ONE OUT of eight Filipinas is at risk of developing breast cancer, the second leading cause of cancer deaths in the country.

Dispelling myths about the killer disease, the Benavides Cancer Institute (BCI) held a forum on breast cancer awareness last Oct. 16 at the Angelo King Auditorium.

“Breast cancer is not caused by bumping or bruising and is not contagious,” Dr. Alberto Paulino, a UST Hospital surgeon, said.

Dr. Gina Panuncialman, BCI director, said that risk factors for breast cancer include age, heredity, personal and family history, early menstruation, late menopause, late pregnancy, and childlessness, since in the latter there will be no trigger in a woman for the lactation of mammary glands.

If a person is diagnosed earlier with breast cancer, the mortality rate of the patient can be decreased.

“Early detection of the disease increases the normal five-year survival rate from 23 per cent when the cancer already spread to other parts of the body, to 97 per cent when the cancer is confined to a small area,” Panuncialman said.

Radiologist Dr. Melodia Geslani of the University of the Philippines also stressed the benefits of mammography for screening and early detection of the disease. Mammography is the process of taking x-rays of the breast using low-level radiation where the breast is compressed as much as possible to avoid overlapping of tissues.

Contrary to popular belief, women with breast implants can still undergo mammography. The implants are displaced to have a clear view of the breast tissue itself.

Dense area detected in a mammogram would indicate breast cancer. Breast tissue samples are taken using needle biopsy to confirm whether there is hyperplasia or malignancy of cell growth. In hyperplasia, there is an abnormal growth of cells, while malignancy is indicated by autonomous, uncontrolled growth of cells. Treatment of breast cancer differs from case to case and in different stages of cancer.

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Warning signs of breast cancer include lump or thickening in or near the breast or underarm, change in size or shape of the breast, blood-stained or clear fluid discharge from the nipple, changes in appearance of the skin on the breast or nipple, and marble-like hardened area under the skin.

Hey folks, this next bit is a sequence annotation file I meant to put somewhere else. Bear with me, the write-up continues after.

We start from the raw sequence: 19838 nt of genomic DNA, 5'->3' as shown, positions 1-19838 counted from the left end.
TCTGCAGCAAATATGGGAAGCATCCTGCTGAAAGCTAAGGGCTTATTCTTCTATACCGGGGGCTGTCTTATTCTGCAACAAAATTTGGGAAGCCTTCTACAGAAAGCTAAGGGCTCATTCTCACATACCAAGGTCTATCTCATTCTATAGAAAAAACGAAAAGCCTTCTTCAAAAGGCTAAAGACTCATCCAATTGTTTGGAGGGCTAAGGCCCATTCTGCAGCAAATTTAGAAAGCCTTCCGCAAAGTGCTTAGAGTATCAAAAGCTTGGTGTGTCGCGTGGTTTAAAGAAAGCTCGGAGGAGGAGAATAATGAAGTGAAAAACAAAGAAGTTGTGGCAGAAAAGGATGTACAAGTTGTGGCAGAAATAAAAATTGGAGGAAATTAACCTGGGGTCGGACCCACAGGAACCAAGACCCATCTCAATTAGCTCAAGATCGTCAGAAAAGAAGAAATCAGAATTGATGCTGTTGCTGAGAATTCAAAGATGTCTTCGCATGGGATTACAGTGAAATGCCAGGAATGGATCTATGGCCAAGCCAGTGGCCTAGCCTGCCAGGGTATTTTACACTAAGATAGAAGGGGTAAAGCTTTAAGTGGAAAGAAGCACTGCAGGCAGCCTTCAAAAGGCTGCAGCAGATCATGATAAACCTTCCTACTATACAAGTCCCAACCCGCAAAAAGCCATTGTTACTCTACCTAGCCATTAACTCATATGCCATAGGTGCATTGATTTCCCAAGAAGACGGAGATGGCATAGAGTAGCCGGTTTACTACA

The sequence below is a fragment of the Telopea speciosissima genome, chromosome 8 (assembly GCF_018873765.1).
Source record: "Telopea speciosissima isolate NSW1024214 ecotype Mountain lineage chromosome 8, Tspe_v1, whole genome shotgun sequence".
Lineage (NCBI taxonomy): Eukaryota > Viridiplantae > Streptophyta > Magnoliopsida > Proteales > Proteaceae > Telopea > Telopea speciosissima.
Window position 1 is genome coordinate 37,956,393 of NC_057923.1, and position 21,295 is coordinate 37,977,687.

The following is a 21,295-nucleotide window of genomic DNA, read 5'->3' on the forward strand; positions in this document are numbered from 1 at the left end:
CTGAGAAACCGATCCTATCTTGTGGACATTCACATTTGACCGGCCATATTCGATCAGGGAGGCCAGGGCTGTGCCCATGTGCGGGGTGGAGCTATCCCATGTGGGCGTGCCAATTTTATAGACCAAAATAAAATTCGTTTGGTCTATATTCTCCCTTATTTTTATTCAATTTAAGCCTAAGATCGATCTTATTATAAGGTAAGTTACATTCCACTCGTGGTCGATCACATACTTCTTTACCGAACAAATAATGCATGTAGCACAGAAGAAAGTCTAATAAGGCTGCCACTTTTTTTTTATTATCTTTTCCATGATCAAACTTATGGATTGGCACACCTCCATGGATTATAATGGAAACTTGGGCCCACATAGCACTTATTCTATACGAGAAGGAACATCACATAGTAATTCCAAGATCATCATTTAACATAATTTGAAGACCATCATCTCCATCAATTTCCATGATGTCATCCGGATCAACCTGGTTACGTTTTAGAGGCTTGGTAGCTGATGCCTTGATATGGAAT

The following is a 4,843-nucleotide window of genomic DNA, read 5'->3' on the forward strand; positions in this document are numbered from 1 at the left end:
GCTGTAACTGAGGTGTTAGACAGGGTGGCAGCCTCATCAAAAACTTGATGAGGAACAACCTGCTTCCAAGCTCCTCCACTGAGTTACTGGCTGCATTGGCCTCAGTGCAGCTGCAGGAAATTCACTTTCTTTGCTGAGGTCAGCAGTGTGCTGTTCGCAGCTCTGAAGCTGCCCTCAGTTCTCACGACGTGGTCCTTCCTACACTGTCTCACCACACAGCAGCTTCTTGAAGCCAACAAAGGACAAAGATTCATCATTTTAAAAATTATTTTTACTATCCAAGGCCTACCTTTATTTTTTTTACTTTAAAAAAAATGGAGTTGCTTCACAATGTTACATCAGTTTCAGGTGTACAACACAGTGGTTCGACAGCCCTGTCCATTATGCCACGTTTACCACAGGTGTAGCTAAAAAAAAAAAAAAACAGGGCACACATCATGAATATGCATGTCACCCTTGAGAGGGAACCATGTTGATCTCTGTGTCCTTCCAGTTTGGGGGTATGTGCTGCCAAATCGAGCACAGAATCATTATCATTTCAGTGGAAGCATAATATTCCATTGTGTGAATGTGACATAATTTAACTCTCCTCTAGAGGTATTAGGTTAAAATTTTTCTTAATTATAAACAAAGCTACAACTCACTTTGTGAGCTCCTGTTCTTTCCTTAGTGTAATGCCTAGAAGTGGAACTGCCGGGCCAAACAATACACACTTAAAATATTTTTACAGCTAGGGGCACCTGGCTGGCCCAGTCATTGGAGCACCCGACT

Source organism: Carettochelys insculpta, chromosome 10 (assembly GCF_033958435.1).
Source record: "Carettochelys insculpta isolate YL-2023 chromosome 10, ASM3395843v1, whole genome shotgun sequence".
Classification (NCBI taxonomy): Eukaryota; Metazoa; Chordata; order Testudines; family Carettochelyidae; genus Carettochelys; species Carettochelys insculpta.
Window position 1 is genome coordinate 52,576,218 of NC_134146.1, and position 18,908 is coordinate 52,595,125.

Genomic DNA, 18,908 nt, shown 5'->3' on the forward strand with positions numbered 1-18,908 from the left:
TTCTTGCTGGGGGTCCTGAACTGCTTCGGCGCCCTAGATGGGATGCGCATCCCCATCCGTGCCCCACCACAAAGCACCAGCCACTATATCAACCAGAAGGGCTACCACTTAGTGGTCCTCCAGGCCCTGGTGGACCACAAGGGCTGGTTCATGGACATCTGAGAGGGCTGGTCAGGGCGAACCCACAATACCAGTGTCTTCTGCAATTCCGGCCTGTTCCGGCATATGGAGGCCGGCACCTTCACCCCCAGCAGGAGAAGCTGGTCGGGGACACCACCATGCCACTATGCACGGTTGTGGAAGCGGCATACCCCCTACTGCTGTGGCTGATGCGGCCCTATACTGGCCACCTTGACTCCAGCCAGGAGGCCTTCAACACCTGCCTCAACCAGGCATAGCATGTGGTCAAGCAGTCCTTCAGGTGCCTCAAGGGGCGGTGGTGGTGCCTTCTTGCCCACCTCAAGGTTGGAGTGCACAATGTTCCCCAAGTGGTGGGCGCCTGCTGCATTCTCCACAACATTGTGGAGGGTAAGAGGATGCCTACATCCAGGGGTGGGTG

Monthly breast self-examination is encouraged for women 20 years old and above, while annual mammography is recommended for ages 40 and above since the risk of developing breast cancer increases with age, especially for those with a family history of breast cancer.

Men can have breast cancer, too

Even though less than one per cent of breast cancer cases occur in men, signs, symptoms, diagnosis, and treatment of breast cancer in men are similar to those in women. So prevention and breast self-examination must also be done by males.

As in women, treatment of breast cancer in men differs from case to case and in different stages of the disease.

Prevention for women with inherited gene mutations includes removal of both breasts. But for those without inherited risk, whether men or women, prevention is as simple as maintaining a healthy lifestyle, eating right, exercising, and avoiding excessive alcohol intake.

According to Paulino, life expectancy of cancer patients is the same whether they undergo partial surgical removal or total surgical removal of the breast, so breast conservation or partial removal is usually done.

“Women with breast cancer need not worry of losing their figures because breast reconstruction is available,” Paulino said.

Aside from surgery, other treatments include chemotherapy, radiation therapy, hormonal intervention, and targeted therapy.

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In chemotherapy, drugs are used to stop the growth of cancer cells. This is given before surgery to reduce the size of the tumor and after surgery to kill remaining cancer cells. Radiation therapy, on the other hand, uses x-rays to kill cancer cells after either surgery or chemotherapy, while hormone therapy uses anti-estrogens to stop cancer cells from growing. Targeted therapy uses antibodies to target cancer cells.

Faith can help heal cancer, too. Cancer warrior and survivor Lorna Roque emphasized the importance of faith, spirituality, family support, and strong fighting spirit of cancer patients.

“My advice to cancer patients is: Do not keep the disease a secret especially to your family because they are the ones who will provide you the support you need,” she said.

Early detection, improved treatments, and faith are the tips to bossom to beat breast cancer. Kingbherly L. Li

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